Therapeutic Boarding Schools

Therapeutic boarding schools combine the traditions and academics of regular boarding schools with intense therapeutic interventions to help troubled teenagers. The average stay is usually a full school year. Scientific outcome studies of these schools indicate that most students maintain or continue to improve on a long-term basis after they leave their programs.

Most therapeutic boarding schools are for high school students, but there are a few for middle school students and those ages 17½ to 24 years old. Many are co-ed, but single-sex institutions are becoming more popular.

Most therapeutic boarding schools are highly structured with set times for classes, meals, homework, therapy, exercise, outings and sleep. In the best programs, students are under constant supervision with staff members guiding them throughout the day. Therapeutic boarding schools are often in rural settings, allowing students to explore nature and enjoy outdoor sports such as hiking, swimming, skiing, camping and so forth.

Counselors work with students in individual and group sessions, but a good program offers "experiential therapy" as well. Experiential therapy involves learning through experience, and is particularly effective with young people. Working with animals such as horses, rabbits and dogs helps a troubled teen connect with nurturing and love. Participating in art, music, drama, dance or writing becomes an outlet for pent-up emotions. Some therapeutic schools teach students calming techniques such as deep breathing exercises, visualization, and yoga.

Students who enroll in therapeutic schools often have substance abuse issues. They benefit by getting out of their old environments and away from negative peer groups, and by living where alcohol or drugs are not available. While they are in therapeutic boarding schools, they may work a 12-Step program or its equivalent, learn about the addiction process, and master techniques that help them deal with triggers and relapses once they get home.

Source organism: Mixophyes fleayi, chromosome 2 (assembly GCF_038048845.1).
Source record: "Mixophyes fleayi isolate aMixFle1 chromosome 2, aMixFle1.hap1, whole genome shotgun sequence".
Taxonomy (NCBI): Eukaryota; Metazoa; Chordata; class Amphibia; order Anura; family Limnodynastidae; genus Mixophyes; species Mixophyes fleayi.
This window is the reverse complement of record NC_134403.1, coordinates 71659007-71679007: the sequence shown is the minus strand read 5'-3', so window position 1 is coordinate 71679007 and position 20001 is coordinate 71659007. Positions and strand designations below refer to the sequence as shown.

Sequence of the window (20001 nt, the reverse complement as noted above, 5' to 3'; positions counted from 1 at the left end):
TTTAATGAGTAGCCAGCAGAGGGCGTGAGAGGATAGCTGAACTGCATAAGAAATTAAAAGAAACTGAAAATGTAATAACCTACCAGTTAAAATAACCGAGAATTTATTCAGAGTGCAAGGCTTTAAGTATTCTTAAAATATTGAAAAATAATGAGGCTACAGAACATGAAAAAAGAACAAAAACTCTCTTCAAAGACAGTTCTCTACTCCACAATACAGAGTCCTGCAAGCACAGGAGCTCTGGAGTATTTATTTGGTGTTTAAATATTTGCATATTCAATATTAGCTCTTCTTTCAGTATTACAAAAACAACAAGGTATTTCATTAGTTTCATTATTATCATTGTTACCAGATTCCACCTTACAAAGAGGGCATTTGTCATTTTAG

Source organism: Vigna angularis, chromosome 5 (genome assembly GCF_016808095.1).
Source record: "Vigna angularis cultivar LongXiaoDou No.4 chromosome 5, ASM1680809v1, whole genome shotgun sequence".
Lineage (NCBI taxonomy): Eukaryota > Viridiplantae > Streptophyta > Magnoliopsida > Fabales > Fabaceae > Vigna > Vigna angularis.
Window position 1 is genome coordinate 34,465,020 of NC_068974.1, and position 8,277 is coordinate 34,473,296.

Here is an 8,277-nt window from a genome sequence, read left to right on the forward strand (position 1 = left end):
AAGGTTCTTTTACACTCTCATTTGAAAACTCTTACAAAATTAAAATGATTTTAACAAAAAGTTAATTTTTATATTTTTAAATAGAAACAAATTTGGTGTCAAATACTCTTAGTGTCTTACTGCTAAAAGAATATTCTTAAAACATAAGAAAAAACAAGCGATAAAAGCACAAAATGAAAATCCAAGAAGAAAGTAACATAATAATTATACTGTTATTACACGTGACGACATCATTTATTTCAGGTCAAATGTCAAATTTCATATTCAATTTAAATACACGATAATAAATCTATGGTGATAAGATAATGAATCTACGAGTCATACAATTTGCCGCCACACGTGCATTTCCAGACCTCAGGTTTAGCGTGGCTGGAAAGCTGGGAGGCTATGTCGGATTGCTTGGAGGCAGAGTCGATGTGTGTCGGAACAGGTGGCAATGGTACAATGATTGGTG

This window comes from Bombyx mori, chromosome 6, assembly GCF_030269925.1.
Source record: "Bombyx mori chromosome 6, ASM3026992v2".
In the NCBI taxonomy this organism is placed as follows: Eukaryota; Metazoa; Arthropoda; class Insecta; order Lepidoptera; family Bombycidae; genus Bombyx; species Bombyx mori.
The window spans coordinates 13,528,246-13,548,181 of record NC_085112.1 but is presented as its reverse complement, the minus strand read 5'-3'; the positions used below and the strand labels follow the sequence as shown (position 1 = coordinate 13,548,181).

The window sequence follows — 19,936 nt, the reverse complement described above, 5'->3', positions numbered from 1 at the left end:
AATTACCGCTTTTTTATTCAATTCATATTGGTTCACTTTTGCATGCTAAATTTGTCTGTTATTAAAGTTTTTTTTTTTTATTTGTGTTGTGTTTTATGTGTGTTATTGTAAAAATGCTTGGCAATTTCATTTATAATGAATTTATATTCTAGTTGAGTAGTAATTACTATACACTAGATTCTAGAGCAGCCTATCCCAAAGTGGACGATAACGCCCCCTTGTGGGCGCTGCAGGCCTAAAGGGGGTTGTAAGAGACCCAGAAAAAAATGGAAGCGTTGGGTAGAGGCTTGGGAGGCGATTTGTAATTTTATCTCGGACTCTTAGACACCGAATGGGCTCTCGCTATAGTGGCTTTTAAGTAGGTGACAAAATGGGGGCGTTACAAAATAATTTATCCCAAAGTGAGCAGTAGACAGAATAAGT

Other students have diagnoses such as Attention Deficit Hyperactivity Disorder (ADHD), Asperger's Syndrome, autism, bipolar disorder, obsessive-compulsive disorder, oppositional defiant disorder, anxiety and depression. Specialized therapists work intensively with such students in those areas where they need the most help. Depending on the individual, this might be mastering social skills, controlling mood swings, or finding new ways of coping with anxiety, anger, and other such feeling states.

Some students enroll in therapeutic boarding schools because they have behavioral issues such as anger management, or psychological problems around issues such as adoption, family conflict, divorce or negative peer pressure. Therapists help such students understand their conflicts, learn better ways to communicate and interact with others, and how to set positive goals for their lives.

Many students enter therapeutic boarding schools with records of academic failure. Often when they address their emotional problems, they perform better as students. Therapeutic boarding schools use specialized educational tools and techniques designed to help students with specific problems. For example, having shorter class sessions and teaching organization helps students with Attention Deficit Disorder. Some schools offer credit recovery programs where students can earn academic credits faster than in a traditional public school.

A good program should have a long intake process that involves psychological testing, interviews with both parents and teens, and reports from teachers and counselors in the home environment. Therapists should be working with family members on a regular basis when the child is away at school. There should be a strong after-care component to help the students keep improving once they leave the schools. Therapeutic boarding schools can be expensive, but they have worked miracles for many families.

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